PORT BATHY AND THE CAPITAL OF ITHACA.
The Neritos of Homer.
ITHACA, which owes its celebrity to the associated recollections of Ulysses, and to the divine poetry of Homer, is situated in the Ionian Sea, at about eight miles to the south-east of the Leucadian promontory, thirty-two miles north of the island of Zakunthos, and twenty-three miles to the north-west of the Araxian promontory in Achaia.
It is separated from the island of Cephallenia by a canal, which, in some places, is not two miles in breadth, and in others eight. Strabo makes its circuit only eighty stadia, and Pliny allows it twenty-five miles. Its actual circumference is, however, about thirty-two miles. The population of the island amounts to about 8,000 persons, who inhabit Bathy the capital, and three small villages. It has eight ports, of which Bathy is the largest.
The contiguous port of Aitos is the next in size, Ithaca still retains its ancient nome among the upper class, though it is generally known by the appellation of Theaki. It contains the ruins of three cities, one of which is situated upon a rocky acclivity rising from the port of Altos, and is highly interesting from the vast antiquity of its walls, which are composed of polygon stones of large dimensions.
Bathy is situated at the extremity of the port of the same name, which is deep and broad, and screened from the violence of the winds by the surrounding elevation:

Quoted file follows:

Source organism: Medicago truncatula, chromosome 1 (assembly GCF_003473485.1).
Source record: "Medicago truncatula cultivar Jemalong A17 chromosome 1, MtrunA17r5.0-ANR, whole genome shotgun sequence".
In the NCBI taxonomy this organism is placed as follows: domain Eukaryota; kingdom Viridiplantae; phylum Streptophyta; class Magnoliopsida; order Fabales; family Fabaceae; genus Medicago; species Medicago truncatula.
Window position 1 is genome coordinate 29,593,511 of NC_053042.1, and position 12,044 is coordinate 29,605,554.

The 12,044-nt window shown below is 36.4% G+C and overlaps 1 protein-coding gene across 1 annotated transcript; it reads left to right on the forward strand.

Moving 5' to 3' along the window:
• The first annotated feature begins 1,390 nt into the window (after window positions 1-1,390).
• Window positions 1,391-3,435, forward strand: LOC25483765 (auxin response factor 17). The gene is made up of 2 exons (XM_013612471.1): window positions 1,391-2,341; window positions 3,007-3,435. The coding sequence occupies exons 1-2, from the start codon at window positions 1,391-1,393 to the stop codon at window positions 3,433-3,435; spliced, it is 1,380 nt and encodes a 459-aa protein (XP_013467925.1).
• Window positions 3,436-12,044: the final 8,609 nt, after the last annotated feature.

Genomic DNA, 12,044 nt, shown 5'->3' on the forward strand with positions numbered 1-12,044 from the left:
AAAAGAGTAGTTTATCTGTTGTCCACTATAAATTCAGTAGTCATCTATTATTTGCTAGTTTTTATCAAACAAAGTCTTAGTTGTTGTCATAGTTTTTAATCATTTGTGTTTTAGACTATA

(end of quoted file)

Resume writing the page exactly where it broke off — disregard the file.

A specious port appears,
Sacred to Phorcys’ pow’r, whose name it bears:
Two crnaggy rocks, projecting to the main,
The roaring winds’ tempestuous rage restrain;
Within, the waves in softer murmurs glide,
And ships secure without their halsers ride.
(Pope’s translation of Homer, Odyss.)
This is the port which is exhibited in the present view, and the lofty mountain beyond its entrance is the Neritos of Homer; but the soil is worn away, and the bare crags are no longer shaded by the waving forests which the poet has described.
The whole of Ithaca is rocky except the plain near Bathy. The principal produce is the currant, which is exported to England. A fine wine is extracted from this fruit; but it is difficult to be obtained even upon the spot, mid is considered a great delicacy.
Source: Views in Greece by Edward Dodwell. London, 1821.